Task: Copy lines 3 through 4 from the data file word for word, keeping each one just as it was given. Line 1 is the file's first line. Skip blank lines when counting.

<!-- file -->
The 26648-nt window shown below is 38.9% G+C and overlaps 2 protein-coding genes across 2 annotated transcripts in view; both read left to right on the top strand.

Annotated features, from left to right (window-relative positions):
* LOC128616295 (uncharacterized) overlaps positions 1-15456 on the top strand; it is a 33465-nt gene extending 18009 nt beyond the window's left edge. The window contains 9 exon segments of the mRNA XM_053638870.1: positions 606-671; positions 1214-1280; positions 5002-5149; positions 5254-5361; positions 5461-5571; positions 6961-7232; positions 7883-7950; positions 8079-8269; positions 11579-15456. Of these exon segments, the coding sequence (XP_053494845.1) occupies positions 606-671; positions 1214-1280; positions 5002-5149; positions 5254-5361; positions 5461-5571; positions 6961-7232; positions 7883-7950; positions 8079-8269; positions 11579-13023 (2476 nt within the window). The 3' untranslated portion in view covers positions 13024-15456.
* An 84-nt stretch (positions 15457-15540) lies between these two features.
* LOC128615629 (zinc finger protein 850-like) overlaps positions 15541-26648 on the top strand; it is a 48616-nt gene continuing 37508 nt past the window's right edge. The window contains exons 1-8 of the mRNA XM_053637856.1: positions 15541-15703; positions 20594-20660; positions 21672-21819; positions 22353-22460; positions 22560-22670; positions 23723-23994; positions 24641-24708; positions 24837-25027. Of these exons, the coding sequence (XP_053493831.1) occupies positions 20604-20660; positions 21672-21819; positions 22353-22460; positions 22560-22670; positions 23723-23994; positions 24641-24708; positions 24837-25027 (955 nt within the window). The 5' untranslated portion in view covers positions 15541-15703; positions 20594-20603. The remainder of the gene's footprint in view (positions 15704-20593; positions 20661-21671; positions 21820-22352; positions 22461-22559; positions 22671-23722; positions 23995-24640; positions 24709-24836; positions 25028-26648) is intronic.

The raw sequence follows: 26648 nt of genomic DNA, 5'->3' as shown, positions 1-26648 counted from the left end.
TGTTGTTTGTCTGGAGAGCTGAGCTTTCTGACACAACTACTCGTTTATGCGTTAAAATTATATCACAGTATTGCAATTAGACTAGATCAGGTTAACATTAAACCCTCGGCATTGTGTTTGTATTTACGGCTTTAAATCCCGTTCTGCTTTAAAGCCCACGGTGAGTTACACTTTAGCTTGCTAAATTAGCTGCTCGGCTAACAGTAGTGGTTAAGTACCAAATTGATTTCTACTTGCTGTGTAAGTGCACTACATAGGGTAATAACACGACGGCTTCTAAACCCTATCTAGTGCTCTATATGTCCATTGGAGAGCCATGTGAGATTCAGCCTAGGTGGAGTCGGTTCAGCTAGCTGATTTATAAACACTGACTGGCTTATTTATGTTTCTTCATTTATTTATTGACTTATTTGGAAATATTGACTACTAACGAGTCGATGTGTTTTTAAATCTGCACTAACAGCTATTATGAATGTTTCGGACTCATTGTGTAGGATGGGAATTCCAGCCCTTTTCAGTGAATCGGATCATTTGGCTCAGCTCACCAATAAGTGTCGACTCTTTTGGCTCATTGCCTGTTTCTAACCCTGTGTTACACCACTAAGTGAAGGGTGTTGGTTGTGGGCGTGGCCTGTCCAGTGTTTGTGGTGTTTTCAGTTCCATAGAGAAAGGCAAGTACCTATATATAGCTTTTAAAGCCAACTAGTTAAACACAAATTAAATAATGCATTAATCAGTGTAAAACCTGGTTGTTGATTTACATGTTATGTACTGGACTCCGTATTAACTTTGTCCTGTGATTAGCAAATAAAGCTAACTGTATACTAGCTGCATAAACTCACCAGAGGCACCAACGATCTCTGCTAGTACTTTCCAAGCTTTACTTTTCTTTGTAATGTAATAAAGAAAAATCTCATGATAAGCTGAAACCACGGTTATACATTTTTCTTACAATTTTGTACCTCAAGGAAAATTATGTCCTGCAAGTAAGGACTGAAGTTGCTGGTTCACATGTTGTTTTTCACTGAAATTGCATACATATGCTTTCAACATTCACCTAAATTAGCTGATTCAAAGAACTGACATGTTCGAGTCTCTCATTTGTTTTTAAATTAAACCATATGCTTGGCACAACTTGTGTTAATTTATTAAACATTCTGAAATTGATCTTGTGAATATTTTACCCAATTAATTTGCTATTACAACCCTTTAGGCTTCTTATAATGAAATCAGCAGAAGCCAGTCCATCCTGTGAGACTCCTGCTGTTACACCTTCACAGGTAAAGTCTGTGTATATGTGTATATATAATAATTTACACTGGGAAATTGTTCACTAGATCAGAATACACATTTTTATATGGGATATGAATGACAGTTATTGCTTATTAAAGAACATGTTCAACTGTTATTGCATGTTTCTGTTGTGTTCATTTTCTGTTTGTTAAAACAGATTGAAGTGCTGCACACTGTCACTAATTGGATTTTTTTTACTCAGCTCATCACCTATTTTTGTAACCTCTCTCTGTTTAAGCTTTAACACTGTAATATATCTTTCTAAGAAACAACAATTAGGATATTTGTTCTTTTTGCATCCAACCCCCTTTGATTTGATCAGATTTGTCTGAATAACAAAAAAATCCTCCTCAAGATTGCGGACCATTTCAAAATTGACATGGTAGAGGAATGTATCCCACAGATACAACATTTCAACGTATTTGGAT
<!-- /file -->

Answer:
* LOC128616295 (uncharacterized) overlaps positions 1-15456 on the top strand; it is a 33465-nt gene extending 18009 nt beyond the window's left edge. The window contains 9 exon segments of the mRNA XM_053638870.1: positions 606-671; positions 1214-1280; positions 5002-5149; positions 5254-5361; positions 5461-5571; positions 6961-7232; positions 7883-7950; positions 8079-8269; positions 11579-15456. Of these exon segments, the coding sequence (XP_053494845.1) occupies positions 606-671; positions 1214-1280; positions 5002-5149; positions 5254-5361; positions 5461-5571; positions 6961-7232; positions 7883-7950; positions 8079-8269; positions 11579-13023 (2476 nt within the window). The 3' untranslated portion in view covers positions 13024-15456.
* An 84-nt stretch (positions 15457-15540) lies between these two features.